Autophagy is a vacuolar process leading to the degradation of long-lived proteins and cytoplasmic organelles in eukaryotes. This process has an important role in normal and cancer cells during adaptation to changing environmental conditions, cellular and tissue remodeling, and cell death.1,2 To date, several signaling cascades have been described to regulate autophagy in a cell type-specific and signal-dependent manner.3 We found that pharmacological blockade of the p38 pathway in colorectal cancer cells, either by the inhibitor SB202190 or by genetic ablation of p38α kinase, causes cell cycle arrest and autophagic cell death.4 In these cells, a complex network of intracellular kinase cascades controls autophagy and survival since the effect of p38α blockade is differentially affected by the pharmacological inhibition of MEK1, PI3K class I and III, and mTOR or by the differentiation status. Collectively, our results suggest an opportunity for exploiting the pharmacological manipulation of the p38α pathway in the treatment of colorectal cancer. Given the number of drugs, currently available or under development, that target the p38 pathway, it stands to reason that elucidating the molecular mechanisms that link p38 and autophagy might have an impact on the clinical translation of these drugs.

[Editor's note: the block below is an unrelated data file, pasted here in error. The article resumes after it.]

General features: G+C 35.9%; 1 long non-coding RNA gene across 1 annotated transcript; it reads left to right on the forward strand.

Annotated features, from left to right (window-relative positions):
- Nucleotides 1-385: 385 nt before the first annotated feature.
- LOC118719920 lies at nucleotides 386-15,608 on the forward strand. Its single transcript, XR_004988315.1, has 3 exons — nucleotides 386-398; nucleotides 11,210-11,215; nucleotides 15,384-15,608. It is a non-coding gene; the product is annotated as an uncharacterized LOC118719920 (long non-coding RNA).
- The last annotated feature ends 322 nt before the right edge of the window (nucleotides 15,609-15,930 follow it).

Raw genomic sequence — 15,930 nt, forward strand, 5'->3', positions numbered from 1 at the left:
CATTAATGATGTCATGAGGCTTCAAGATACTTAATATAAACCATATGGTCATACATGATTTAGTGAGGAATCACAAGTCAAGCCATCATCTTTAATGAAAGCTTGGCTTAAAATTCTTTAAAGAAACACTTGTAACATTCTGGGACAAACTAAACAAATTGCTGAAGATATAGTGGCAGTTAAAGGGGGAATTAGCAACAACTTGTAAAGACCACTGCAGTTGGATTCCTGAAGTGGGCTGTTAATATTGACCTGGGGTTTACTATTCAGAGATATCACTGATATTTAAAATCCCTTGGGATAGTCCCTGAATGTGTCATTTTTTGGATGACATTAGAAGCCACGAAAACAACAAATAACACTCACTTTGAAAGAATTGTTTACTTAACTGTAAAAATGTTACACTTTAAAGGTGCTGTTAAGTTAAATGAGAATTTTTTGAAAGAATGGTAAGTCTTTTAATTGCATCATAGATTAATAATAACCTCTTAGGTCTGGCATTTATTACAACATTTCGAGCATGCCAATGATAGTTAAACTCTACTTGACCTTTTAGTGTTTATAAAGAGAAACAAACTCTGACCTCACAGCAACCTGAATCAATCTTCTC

|Number of pages||4|
|Publication status||Published - Sep 2007|
- Colorectal cancer cells
- Programmed cell death type II
ASJC Scopus subject areas
- Cell Biology
- Molecular Biology